On the heels of the day-care colds came the shingles. Even as immunologist, I knew little about the disease. I knew it’s caused by the same virus as the chickenpox and manifests with a rash. I admit, I thought that is it – a rash. I had no idea how painful and dangerous it can be.
Shingles are caused by varicella zoster. The same virus that causes chickenpox. Only people who had chickenpox, can get shingles as the disease is not a fresh infection, but the awakening of virus sleeping within you.
Similar to the herpes simplex virus, varicella zoster is not completely killed and removed from your body during the initial infection (aka the chickenpox). Some virus remains and lives, in a dormant state, within nerve clusters close to the spinal cord. As long as your immune system is fully functional, it keeps the virus in check and prevents an awakening. If the immune system is, however, compromised, the virus can start to replicate and move down the arms of the nerve cells (called axons) to the area of skin innervated by the affected nerve cells. There, the virus causes local inflammation and the characteristic blistering rash.
Why does it hurt so much?
The rapid replication of the virus and its travel down the axons causes inflammation and stimulates/damages the nerve cells – which can cause severe pain. This pain can last weeks or even month longer than the varicella outbreak itself.
Once the rash subsides, the virus travels back up the nerve cells and irritates them again. One to two thirds of patients over 50 suffers from chronic pain after they had shingles. This is due to the damage the virus causes the nerve cells. If the pain remains longer than 90 days the condition is called postherpetic neuralgia.
Even if the damage is repaired and the pain could subside, your brain can trick you into thinking it is still there. This is called pain memory. If we experience a prolonged, strong pain we remember it, leading to potentially long lasting phantom pains. Anti-viral medication is therefore paired with pain medication during treatment of shingles. I had to take paracetamol for weeks after the infection started.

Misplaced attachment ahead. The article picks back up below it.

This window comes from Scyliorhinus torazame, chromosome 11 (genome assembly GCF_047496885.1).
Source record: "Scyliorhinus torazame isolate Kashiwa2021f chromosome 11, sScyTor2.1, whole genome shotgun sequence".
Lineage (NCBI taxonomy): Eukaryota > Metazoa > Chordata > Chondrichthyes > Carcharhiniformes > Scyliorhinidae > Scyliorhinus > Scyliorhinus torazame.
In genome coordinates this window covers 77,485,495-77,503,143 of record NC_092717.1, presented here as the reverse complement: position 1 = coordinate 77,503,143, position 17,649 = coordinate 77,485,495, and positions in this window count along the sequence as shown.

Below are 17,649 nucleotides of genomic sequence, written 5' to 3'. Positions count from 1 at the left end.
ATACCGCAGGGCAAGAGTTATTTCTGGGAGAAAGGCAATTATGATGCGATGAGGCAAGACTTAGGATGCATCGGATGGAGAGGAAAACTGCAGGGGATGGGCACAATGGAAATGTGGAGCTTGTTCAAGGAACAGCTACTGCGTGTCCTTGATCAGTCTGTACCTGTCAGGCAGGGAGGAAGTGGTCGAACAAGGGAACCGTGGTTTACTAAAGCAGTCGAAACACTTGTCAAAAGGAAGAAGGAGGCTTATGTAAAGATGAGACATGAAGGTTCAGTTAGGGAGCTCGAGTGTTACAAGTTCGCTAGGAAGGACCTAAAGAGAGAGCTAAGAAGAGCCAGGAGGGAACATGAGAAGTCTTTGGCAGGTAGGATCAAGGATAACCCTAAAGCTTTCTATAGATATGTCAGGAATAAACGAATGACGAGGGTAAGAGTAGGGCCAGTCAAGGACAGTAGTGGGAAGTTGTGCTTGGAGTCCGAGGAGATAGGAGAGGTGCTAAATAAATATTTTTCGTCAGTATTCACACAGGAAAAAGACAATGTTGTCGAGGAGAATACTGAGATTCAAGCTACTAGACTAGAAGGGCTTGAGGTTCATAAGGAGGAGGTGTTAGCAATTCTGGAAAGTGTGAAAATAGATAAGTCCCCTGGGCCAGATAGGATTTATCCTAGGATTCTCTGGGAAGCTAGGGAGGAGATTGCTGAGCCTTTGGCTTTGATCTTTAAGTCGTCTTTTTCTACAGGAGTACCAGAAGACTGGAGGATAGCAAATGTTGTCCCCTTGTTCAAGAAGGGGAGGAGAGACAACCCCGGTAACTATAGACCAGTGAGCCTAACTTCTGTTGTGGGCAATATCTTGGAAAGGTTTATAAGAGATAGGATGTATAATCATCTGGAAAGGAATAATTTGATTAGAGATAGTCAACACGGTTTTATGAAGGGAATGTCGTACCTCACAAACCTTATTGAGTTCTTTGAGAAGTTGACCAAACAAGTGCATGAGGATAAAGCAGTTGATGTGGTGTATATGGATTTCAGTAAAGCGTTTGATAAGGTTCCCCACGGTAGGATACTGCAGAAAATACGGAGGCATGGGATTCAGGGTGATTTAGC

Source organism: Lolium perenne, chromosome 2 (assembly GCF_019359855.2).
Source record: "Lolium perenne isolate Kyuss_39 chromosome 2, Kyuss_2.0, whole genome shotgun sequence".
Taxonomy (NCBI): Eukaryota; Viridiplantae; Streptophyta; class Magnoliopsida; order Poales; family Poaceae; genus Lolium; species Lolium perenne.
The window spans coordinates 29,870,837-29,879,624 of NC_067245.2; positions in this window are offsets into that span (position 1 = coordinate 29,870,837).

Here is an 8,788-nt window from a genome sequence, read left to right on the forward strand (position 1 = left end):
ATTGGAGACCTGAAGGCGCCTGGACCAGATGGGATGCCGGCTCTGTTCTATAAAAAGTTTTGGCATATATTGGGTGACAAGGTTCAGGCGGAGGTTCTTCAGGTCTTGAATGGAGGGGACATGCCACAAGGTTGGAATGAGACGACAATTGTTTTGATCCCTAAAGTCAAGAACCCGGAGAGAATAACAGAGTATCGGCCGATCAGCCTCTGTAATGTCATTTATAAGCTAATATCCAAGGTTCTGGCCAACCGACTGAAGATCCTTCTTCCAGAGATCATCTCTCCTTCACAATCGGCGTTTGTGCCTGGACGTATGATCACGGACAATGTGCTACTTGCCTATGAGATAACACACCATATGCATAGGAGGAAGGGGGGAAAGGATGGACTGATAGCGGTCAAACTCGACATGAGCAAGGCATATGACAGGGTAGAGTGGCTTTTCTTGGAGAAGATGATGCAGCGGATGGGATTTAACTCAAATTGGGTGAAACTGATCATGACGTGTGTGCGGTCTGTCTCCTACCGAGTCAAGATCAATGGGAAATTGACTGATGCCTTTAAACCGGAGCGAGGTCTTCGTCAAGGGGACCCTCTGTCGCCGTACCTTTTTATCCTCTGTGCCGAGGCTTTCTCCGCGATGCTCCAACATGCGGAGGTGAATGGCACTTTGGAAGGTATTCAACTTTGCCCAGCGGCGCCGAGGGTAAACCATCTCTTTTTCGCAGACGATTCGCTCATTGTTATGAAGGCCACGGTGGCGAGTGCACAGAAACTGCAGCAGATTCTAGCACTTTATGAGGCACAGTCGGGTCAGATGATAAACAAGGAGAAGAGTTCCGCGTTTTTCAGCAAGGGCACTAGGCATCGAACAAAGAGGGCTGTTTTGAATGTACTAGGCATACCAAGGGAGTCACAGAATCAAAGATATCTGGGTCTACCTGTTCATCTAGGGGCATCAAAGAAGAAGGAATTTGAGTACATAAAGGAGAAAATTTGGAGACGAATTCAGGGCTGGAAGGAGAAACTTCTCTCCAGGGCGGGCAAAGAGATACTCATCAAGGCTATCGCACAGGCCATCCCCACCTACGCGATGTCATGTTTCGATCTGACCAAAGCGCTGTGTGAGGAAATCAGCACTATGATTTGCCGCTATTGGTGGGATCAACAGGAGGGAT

And why can it be dangerous?
Shingles is not a skin disease. It should be considered a neurological disorder. The close relation to nerve cells and the harm the virus does to the cells makes it dangerous. Not just because of the pain but other “side effects”. One of the worst examples is a varicella-induced meningitis which is an infection of the membranes surrounding your brain.
Most patients report the rash around their chest or abdomen. I went to the doctor because of swollen lymphnods and a massive headache. I had noticed the small rash on my face but did not think much of it. In the end I was lucky my doctor immediately referred me to a dermatologist.
Between 10-20% of shingles patients have a rash in or around the eye. This needs close monitoring and an aggressive therapy approach, as damage to the ophthalmic nerve can cause blindness. My rash spread for two days before the medication kicked in and, luckily, I was speared the hospital iv drug treatment. Facial paralysis and ear damage can also occur when the virus affects facial nerves.
Shingles are much more than the rash. I learned it the hard way – you read it here. But it is not all bad. Good news is, that in addition to the chickenpox vaccine, a stronger vaccineagainst varicella, which can prevent Shingles, is licensed for people over 50 years of age – the age-group where side-effects are the greatest. Given that one in three people in the USA will get shingles in their life, you should really get the vaccine.